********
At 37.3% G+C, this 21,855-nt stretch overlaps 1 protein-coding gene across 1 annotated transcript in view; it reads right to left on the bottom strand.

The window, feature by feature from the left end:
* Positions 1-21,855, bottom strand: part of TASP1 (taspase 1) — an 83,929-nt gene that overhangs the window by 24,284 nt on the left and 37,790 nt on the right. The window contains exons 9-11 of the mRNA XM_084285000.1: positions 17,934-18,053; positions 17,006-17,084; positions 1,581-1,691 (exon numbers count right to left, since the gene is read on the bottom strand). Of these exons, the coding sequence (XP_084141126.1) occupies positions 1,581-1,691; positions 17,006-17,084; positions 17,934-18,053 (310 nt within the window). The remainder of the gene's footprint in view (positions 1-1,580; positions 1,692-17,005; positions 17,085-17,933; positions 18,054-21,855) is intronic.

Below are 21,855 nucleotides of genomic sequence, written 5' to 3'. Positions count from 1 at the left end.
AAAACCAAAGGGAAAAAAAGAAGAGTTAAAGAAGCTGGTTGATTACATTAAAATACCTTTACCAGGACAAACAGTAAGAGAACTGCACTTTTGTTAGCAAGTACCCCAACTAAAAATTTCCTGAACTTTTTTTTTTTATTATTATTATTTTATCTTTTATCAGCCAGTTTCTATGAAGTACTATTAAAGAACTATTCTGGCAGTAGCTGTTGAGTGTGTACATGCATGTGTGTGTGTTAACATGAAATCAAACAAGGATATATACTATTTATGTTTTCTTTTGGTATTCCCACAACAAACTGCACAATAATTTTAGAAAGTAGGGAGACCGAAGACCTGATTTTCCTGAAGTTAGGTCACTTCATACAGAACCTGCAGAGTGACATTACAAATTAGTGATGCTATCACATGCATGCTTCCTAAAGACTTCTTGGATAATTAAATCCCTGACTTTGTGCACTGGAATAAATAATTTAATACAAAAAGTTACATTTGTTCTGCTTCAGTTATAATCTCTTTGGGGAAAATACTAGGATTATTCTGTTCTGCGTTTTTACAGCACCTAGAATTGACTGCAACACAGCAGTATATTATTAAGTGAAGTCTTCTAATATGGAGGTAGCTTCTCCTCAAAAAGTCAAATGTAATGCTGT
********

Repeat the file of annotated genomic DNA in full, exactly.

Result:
At 37.3% G+C, this 21,855-nt stretch overlaps 1 protein-coding gene across 1 annotated transcript in view; it reads right to left on the bottom strand.

The window, feature by feature from the left end:
* Positions 1-21,855, bottom strand: part of TASP1 (taspase 1) — an 83,929-nt gene that overhangs the window by 24,284 nt on the left and 37,790 nt on the right. The window contains exons 9-11 of the mRNA XM_084285000.1: positions 17,934-18,053; positions 17,006-17,084; positions 1,581-1,691 (exon numbers count right to left, since the gene is read on the bottom strand). Of these exons, the coding sequence (XP_084141126.1) occupies positions 1,581-1,691; positions 17,006-17,084; positions 17,934-18,053 (310 nt within the window). The remainder of the gene's footprint in view (positions 1-1,580; positions 1,692-17,005; positions 17,085-17,933; positions 18,054-21,855) is intronic.

Below are 21,855 nucleotides of genomic sequence, written 5' to 3'. Positions count from 1 at the left end.
AAAACCAAAGGGAAAAAAAGAAGAGTTAAAGAAGCTGGTTGATTACATTAAAATACCTTTACCAGGACAAACAGTAAGAGAACTGCACTTTTGTTAGCAAGTACCCCAACTAAAAATTTCCTGAACTTTTTTTTTTTATTATTATTATTTTATCTTTTATCAGCCAGTTTCTATGAAGTACTATTAAAGAACTATTCTGGCAGTAGCTGTTGAGTGTGTACATGCATGTGTGTGTGTTAACATGAAATCAAACAAGGATATATACTATTTATGTTTTCTTTTGGTATTCCCACAACAAACTGCACAATAATTTTAGAAAGTAGGGAGACCGAAGACCTGATTTTCCTGAAGTTAGGTCACTTCATACAGAACCTGCAGAGTGACATTACAAATTAGTGATGCTATCACATGCATGCTTCCTAAAGACTTCTTGGATAATTAAATCCCTGACTTTGTGCACTGGAATAAATAATTTAATACAAAAAGTTACATTTGTTCTGCTTCAGTTATAATCTCTTTGGGGAAAATACTAGGATTATTCTGTTCTGCGTTTTTACAGCACCTAGAATTGACTGCAACACAGCAGTATATTATTAAGTGAAGTCTTCTAATATGGAGGTAGCTTCTCCTCAAAAAGTCAAATGTAATGCTGT